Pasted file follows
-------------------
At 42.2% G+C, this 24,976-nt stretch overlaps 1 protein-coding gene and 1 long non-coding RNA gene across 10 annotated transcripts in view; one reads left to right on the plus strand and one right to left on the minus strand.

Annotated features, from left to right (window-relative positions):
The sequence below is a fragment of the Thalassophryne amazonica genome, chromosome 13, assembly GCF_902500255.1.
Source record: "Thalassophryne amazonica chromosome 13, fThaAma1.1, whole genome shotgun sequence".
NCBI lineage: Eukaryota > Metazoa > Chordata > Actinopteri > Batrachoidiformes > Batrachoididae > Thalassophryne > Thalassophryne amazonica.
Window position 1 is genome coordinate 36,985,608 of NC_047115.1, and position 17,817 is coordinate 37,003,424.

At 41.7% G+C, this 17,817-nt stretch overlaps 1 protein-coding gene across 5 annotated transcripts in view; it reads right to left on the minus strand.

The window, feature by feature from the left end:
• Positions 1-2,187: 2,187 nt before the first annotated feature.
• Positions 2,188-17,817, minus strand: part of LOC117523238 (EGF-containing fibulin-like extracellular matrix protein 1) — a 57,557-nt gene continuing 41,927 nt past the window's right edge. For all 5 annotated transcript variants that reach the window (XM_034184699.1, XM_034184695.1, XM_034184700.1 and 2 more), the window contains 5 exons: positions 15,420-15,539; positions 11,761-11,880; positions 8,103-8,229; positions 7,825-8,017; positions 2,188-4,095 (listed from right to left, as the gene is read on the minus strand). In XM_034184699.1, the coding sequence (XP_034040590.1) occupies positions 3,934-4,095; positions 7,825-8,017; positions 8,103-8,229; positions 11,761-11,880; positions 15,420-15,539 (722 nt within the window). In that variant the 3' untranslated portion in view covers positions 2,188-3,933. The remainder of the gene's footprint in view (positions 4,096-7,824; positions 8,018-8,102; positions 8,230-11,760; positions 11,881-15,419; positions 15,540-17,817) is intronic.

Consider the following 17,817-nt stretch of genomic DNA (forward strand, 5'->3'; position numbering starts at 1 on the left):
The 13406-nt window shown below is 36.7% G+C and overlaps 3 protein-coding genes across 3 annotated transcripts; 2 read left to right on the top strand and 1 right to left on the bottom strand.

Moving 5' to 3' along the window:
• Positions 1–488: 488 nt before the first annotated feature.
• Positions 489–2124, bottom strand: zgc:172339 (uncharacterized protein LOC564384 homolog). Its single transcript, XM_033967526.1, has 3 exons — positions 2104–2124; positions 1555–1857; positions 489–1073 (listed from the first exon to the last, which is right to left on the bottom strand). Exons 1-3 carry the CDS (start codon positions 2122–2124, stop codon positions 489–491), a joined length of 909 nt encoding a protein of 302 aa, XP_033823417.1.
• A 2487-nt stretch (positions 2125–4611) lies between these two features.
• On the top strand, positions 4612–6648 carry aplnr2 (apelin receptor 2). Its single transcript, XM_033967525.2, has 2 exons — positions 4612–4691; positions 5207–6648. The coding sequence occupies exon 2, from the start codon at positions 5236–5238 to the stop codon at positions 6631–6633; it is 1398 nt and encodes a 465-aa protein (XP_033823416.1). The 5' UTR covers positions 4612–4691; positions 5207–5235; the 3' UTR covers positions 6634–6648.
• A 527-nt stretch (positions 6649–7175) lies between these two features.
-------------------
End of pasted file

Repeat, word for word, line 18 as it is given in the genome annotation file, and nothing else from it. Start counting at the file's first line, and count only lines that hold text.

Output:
• A 527-nt stretch (positions 6649–7175) lies between these two features.